“We confirmed six persons dead as they were brought severally,” one person at the hospital said. “14 persons were admitted and we referred some to the University of Port Port Harcourt Teaching Hospital, UPTH.” The hospital sources did not disclose the identities of those admitted and transferred to the teaching hospital.
At the teaching hospital, Choba, in Port Harcourt, a front desk nurse, identified as Mercy, confirmed victims from Oyigbo were referred to the public facility. She declined to disclose details of patients, citing hospital rules as reason.
But our reporter told another nurse that he was in search of a friend who went missing in Oyigbo and believed to have been brought to the teaching hospital.
The nurse checked the register for the fictitious name our reporter provided. Of course, it was not found. However, the nurse disclosed that there were Oyigbo victims admitted but that access to the wards would not be granted since the fictitious name of the missing person our reporter provided did not match any entry in the register.
But she said, “one person among those brought during the incidents in Oyigbo is now dead, and was a Cameroonian, called Eriga. But there was no serious person with him and he was on the bed there (pointing to one of the beds in the hospital’s Accident and Emergency reception area) before he died the following day.”
“Ambulance burnt with dead bodies inside”
The commercial motorcyclist, who said he witnessed how seven persons were killed by soldiers, and led this reporter to the restaurant of Mr Eme, whose 14-year old brother, Victor, was also killed, again took us to the Market area to see and photograph a burnt ambulance in the middle of the road.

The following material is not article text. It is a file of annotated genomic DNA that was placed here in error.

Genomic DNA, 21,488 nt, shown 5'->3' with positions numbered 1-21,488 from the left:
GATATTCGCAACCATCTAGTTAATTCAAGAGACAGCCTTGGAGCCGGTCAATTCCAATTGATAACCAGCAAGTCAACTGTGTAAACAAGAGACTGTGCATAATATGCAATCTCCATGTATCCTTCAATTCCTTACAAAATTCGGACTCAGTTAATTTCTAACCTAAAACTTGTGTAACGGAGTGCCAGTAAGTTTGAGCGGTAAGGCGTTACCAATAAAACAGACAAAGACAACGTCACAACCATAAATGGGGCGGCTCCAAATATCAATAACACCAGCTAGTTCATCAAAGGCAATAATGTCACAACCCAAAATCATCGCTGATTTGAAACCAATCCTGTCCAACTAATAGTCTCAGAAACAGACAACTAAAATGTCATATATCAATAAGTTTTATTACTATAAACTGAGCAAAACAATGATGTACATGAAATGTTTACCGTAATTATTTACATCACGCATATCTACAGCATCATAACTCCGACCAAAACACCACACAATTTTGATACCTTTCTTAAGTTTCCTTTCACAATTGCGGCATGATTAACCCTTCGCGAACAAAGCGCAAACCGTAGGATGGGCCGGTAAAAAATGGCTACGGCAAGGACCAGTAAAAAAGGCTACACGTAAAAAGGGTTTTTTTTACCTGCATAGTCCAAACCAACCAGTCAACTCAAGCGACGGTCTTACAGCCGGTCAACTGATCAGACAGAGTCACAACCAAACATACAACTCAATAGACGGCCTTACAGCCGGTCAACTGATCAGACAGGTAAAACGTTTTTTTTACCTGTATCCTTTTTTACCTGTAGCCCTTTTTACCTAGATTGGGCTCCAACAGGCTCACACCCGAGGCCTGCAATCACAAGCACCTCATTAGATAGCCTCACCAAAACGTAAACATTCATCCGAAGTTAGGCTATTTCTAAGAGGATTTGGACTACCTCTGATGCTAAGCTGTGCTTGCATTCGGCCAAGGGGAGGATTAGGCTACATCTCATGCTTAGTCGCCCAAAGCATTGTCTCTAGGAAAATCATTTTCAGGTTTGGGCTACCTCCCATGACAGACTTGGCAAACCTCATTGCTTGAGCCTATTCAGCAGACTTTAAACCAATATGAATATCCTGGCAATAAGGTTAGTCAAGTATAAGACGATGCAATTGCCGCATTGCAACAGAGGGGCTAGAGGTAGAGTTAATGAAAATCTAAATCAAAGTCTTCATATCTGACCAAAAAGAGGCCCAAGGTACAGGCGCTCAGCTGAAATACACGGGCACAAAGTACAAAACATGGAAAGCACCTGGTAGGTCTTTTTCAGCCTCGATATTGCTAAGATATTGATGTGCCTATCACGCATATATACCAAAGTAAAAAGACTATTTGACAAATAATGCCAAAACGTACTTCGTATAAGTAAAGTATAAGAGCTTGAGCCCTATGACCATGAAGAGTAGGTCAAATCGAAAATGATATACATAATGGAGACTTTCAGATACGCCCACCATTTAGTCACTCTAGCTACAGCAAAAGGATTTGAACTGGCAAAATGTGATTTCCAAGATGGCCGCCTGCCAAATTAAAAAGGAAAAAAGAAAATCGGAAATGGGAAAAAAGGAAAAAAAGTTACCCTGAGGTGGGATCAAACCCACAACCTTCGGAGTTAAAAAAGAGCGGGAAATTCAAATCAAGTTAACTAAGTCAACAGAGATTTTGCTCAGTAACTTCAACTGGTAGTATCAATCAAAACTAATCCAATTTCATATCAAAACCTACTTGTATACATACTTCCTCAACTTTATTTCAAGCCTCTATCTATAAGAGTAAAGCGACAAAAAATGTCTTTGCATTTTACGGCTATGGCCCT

He said the ambulance was conveying dead bodies to the mortuary around Imo River, just a few minutes’ drive from the market, when soldiers blocked it and set it on fire.
One person, at Mr Eme’s restaurant, – who also corroborated the motorcyclist’s claim of having witnessed fatal shootings of three persons at the Market “by St. Paul Catholic Church” – confirmed the account on the burnt ambulance with the dead bodies in it.
We saw and took photographs of buildings the motorcyclist and residents said were razed by soldiers. One of such buildings, on Timber Road, was used by IPOB members as a place of worship and they called it synagogue, we were told. Another was razed by soldiers on suspicion it has links with IPOB but residents said there was no link to the organisation.
Oyigbo suffered for “harbouring” IPOB
We described our findings to the spokesperson of the Army’s 6th Division based in Port Harcourt, Charles Ekeocha, who asked if we had been to Oyigbo, and then said “no comment”. Our letter of November 11 to the Division’s General Officer Commanding (GOC) also detailed our findings. We did not get a response by the time this story was published.
However, two senior officers and a barrack civilian worker with knowledge of how the army mobilised for the Oyigbo operation, volunteered some details, speaking anonymously.
They said the mood in the army high command after soldiers were killed by suspected IPOB members was that of anger and inclination to demonstrate strength and take vengeance.
That resonated with the soldiers whom our civilian source said were told by a commander that order had come from “above to decimate all IPOB elements.”
The army then decided to execute a brutal offensive against the entire Oyigbo community because they accused the people of providing a haven for IPOB, the sources said.
“All of them are accomplices,” one army source said, and queried: “What were the village people, the traditional council, the local government, the youth, the police, the SSS in Oyigbo doing when IPOB elements were hoisting flags, like Boko Haram, painting building IPOB colour? They were calling a place IPOB territory in our country and the people allowed that.